I'm not exactly certain when or why denial became such a dirty word in our western culture...I've been swimming in De Nile on many occasions and have found it to be a rather lovely dip into the waters of avoidance, procrastination, and contradiction. And those last three words aren't necessarily "dirty" either!
Denial is one of those mental states we all too often perceive as negative or maladaptive, yet for some reason we have all experienced it at one time or another in our lives. It can come in the form of simple disbelief of a fact too difficult to fully digest or it can be a complicated motivator that pushes us beyond a constraining belief we have held about ourselves. In either case, it is neither negative nor maladaptive.
Even Dr. Elizabeth Kubler-Ross identifies denial as one of the five essential stages of grief. Here's a link if you're interested:
( http://en.wikipedia.org/wiki/Five_stages_of_grief )
Dr. Kubler-Ross theorized, when faced with a catastrophic loss such as death (although others have expanded her theory to include any situation we perceive as a "loss"), there are five, basic mental processes we all must pass through to achieve success in dealing with the loss or reaching the final stage, Acceptance. She revolutionized modern psychology and the process of death and dying in helping to cease the shunning of dying patients and the isolation they felt. In other words, she "normalized" the psychological process of death.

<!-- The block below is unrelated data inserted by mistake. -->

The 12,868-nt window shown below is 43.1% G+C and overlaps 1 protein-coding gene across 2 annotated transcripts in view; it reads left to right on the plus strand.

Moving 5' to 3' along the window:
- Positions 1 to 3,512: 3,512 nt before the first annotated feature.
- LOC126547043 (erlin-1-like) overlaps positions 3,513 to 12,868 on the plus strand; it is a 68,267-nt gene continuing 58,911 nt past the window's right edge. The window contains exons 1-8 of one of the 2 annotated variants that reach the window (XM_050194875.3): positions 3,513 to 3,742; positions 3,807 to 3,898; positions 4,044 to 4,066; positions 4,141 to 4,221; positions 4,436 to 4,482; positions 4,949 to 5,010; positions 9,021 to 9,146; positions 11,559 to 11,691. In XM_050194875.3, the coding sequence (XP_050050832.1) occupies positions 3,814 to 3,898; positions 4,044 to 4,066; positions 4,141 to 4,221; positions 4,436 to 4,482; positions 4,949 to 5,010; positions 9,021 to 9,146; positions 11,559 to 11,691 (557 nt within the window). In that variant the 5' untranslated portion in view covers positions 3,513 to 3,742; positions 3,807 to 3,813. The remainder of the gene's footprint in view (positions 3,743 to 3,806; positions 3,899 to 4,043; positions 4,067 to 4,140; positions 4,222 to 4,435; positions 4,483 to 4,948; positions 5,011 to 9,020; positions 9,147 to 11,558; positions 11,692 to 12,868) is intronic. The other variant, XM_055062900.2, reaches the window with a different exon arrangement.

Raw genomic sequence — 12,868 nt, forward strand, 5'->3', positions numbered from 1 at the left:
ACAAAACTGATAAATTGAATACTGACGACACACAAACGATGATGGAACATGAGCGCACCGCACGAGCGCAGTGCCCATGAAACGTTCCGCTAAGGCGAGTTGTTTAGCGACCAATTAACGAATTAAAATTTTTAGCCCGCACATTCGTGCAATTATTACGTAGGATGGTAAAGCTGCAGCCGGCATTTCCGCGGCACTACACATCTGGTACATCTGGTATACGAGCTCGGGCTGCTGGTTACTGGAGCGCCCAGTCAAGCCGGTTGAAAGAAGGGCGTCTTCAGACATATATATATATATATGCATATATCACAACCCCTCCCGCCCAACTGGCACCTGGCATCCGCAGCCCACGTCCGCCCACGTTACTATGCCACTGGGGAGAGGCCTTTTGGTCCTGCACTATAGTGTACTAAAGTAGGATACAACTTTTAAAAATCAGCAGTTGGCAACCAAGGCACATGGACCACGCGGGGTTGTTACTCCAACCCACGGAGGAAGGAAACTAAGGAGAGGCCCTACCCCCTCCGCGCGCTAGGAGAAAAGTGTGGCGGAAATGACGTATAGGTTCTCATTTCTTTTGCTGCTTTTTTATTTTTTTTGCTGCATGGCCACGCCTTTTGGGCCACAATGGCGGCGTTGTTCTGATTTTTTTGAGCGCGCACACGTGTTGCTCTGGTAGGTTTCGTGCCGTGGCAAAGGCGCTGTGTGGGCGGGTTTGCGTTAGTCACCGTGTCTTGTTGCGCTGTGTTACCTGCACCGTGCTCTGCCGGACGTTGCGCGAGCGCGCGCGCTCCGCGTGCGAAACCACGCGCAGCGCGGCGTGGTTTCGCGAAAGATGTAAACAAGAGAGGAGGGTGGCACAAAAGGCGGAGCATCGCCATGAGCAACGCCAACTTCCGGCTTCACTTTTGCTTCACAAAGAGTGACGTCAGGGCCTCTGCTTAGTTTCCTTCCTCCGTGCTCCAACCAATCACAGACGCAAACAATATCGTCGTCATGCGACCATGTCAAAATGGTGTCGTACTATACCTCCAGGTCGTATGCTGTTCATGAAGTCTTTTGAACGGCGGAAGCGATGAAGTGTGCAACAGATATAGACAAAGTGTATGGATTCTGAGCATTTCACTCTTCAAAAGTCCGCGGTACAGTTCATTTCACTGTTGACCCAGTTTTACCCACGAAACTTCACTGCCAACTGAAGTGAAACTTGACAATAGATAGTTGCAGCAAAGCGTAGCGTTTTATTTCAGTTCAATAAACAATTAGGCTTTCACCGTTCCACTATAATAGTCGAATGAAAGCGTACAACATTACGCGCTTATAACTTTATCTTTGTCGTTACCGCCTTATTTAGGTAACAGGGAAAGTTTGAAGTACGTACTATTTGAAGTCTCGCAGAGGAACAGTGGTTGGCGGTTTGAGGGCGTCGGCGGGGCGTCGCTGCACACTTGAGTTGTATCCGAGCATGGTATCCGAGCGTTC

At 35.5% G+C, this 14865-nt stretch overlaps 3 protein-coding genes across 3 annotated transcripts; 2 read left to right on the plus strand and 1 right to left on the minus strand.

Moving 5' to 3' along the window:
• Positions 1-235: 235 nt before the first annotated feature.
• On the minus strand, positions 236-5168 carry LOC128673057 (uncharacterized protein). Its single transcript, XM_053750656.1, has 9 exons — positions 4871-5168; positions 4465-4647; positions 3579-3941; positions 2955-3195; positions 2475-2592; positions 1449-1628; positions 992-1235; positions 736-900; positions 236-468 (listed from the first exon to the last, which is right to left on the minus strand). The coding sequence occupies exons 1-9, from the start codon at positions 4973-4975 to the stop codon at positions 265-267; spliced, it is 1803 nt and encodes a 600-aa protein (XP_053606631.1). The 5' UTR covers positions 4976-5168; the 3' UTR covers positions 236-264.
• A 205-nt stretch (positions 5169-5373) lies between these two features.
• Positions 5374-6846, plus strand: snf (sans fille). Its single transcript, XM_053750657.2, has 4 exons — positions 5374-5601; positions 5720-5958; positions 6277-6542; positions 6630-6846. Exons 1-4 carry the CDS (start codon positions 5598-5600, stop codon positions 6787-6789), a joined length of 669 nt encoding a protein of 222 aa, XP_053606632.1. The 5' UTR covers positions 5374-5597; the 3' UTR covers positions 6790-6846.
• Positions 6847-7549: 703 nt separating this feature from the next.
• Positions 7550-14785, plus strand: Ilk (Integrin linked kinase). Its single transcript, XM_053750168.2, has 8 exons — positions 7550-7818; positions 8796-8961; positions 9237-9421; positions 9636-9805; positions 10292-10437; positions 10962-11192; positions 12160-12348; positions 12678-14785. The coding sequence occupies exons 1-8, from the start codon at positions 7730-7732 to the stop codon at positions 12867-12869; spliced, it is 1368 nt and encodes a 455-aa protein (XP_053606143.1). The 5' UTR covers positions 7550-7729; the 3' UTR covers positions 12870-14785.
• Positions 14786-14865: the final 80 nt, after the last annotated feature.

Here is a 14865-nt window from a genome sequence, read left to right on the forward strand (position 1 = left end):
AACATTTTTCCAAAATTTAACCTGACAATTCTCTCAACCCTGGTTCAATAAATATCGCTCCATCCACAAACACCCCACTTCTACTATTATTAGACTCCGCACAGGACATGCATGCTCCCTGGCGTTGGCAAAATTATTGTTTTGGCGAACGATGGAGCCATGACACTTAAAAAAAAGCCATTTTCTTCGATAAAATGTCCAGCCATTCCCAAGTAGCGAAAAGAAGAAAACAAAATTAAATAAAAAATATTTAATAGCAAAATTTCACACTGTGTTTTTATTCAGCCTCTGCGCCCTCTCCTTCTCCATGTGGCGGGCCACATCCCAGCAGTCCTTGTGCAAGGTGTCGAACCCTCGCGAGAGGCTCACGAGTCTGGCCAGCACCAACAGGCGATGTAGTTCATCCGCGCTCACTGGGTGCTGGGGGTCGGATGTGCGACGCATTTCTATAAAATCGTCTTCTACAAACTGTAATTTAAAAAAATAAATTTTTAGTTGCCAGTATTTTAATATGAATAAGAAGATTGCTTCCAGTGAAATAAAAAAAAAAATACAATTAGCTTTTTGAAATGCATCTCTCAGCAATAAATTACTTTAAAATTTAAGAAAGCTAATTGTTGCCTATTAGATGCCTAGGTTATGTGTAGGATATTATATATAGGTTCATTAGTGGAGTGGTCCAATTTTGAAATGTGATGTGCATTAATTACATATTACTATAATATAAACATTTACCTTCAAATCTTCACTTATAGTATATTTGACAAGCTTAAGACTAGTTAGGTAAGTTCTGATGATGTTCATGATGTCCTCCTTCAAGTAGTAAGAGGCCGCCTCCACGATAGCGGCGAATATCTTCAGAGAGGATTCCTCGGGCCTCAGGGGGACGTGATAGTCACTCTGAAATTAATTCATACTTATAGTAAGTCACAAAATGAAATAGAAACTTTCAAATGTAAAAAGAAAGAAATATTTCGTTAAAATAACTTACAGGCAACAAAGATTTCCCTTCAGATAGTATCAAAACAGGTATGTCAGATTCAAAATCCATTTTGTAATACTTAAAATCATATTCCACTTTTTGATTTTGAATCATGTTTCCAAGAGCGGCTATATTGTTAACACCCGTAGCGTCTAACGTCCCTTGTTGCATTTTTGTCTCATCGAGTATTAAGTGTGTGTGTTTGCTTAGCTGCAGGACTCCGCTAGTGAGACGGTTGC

So, based on the above information, I have to believe DENIAL is not the creepy neighbor lurking next door and waiting to kill us in our sleep as soon as we turn our back on him (strange analogy I know!). We were led to believe this however, during the Self-Help Era of the 1990's when we were all in "denial" about our drinking, smoking, eating, exercising, sleeping, gambling, religious, dating, marital, and sexual habits. I am certain a self-help group was born during that time to assist all of us in getting out of "denial". We were led to believe our "denial" would ruin our lives and perhaps even kill us. But I'm here to tell you in 2006 "denial" is in fact, "normal", and I am sick and tired of it getting such bad press!
Now I DO subscribe to the notion too much of ANYTHING can be harmful. Good lord, too much sleep can kill you if all you do is lay in bed day after day! And I think everything should be taken in moderation. But what is "moderation" to one person may not be to another.
Back in the Stone Ages of my nursing school days, we used to hear a funny saying when someone came into the ER totally intoxicated, admitting they had only had one beer. Inevitably, a crusty old and worn nurse would say, "One beer, eh? And just how BIG was that beer?", sending us all into guffawing laugher out of earshot of the inebriated patient. The patient was obviously in "denial" and not adept at "moderation", or perhaps the alcohol simply made them really stupid to think the nurse would believe their tall tale!
But moderation is truly an individual thing...as is denial. And what may become seriously maladaptive to one person may not to another. So not everyone's denial is a destiny with a life lived in pain and suffering just because they didn't do it or see it yours or my way.
I am close friends with my denial. I, at times, bask in it. But one could argue if I know I am in it, is it truly "denial" then? Frankly I don't care. It has been a life saver for me.
Currently my "denial" about my impending discussion with my neurologist on Tuesday is working quite well for me. As long as I am not focused on my unknown future, I find I can be very productive. Even with my two, gimpy arms I've gotten a lot done! Heck, I'm typing THIS, aren't I? And I have successfully avoided an on slot of anxiety/fear by writing about denial for an hour...go figure.
Oh, she is such a lovely river...